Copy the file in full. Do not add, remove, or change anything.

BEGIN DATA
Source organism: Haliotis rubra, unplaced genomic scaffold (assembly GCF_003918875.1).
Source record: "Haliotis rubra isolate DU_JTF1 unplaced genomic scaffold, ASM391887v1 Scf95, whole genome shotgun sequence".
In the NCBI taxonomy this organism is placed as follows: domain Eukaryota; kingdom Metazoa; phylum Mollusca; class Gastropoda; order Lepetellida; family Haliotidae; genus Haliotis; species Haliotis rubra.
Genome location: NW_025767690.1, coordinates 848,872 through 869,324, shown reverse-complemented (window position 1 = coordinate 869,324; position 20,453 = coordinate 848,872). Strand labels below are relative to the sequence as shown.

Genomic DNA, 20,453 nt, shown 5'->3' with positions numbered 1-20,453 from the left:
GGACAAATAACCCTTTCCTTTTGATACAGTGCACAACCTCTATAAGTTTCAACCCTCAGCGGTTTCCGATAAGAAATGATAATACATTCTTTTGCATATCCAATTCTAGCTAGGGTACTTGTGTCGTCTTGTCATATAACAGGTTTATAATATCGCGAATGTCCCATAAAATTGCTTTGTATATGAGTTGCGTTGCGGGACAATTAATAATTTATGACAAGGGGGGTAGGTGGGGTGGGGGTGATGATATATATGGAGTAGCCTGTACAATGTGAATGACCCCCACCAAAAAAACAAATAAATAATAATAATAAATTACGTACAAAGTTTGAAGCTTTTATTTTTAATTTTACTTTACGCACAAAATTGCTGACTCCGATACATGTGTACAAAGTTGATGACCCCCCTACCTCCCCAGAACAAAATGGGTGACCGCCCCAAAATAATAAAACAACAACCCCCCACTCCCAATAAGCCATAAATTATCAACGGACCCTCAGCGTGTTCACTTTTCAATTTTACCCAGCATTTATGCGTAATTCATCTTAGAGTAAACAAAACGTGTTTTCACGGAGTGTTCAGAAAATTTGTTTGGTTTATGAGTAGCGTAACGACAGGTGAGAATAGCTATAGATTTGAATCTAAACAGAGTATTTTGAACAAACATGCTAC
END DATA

Source organism: Haliotis rubra, unplaced genomic scaffold (assembly GCF_003918875.1).
Source record: "Haliotis rubra isolate DU_JTF1 unplaced genomic scaffold, ASM391887v1 Scf95, whole genome shotgun sequence".
In the NCBI taxonomy this organism is placed as follows: domain Eukaryota; kingdom Metazoa; phylum Mollusca; class Gastropoda; order Lepetellida; family Haliotidae; genus Haliotis; species Haliotis rubra.
Genome location: NW_025767690.1, coordinates 848,872 through 869,324, shown reverse-complemented (window position 1 = coordinate 869,324; position 20,453 = coordinate 848,872). Strand labels below are relative to the sequence as shown.

Genomic DNA, 20,453 nt, shown 5'->3' with positions numbered 1-20,453 from the left:
GGACAAATAACCCTTTCCTTTTGATACAGTGCACAACCTCTATAAGTTTCAACCCTCAGCGGTTTCCGATAAGAAATGATAATACATTCTTTTGCATATCCAATTCTAGCTAGGGTACTTGTGTCGTCTTGTCATATAACAGGTTTATAATATCGCGAATGTCCCATAAAATTGCTTTGTATATGAGTTGCGTTGCGGGACAATTAATAATTTATGACAAGGGGGGTAGGTGGGGTGGGGGTGATGATATATATGGAGTAGCCTGTACAATGTGAATGACCCCCACCAAAAAAACAAATAAATAATAATAATAAATTACGTACAAAGTTTGAAGCTTTTATTTTTAATTTTACTTTACGCACAAAATTGCTGACTCCGATACATGTGTACAAAGTTGATGACCCCCCTACCTCCCCAGAACAAAATGGGTGACCGCCCCAAAATAATAAAACAACAACCCCCCACTCCCAATAAGCCATAAATTATCAACGGACCCTCAGCGTGTTCACTTTTCAATTTTACCCAGCATTTATGCGTAATTCATCTTAGAGTAAACAAAACGTGTTTTCACGGAGTGTTCAGAAAATTTGTTTGGTTTATGAGTAGCGTAACGACAGGTGAGAATAGCTATAGATTTGAATCTAAACAGAGTATTTTGAACAAACATGCTAC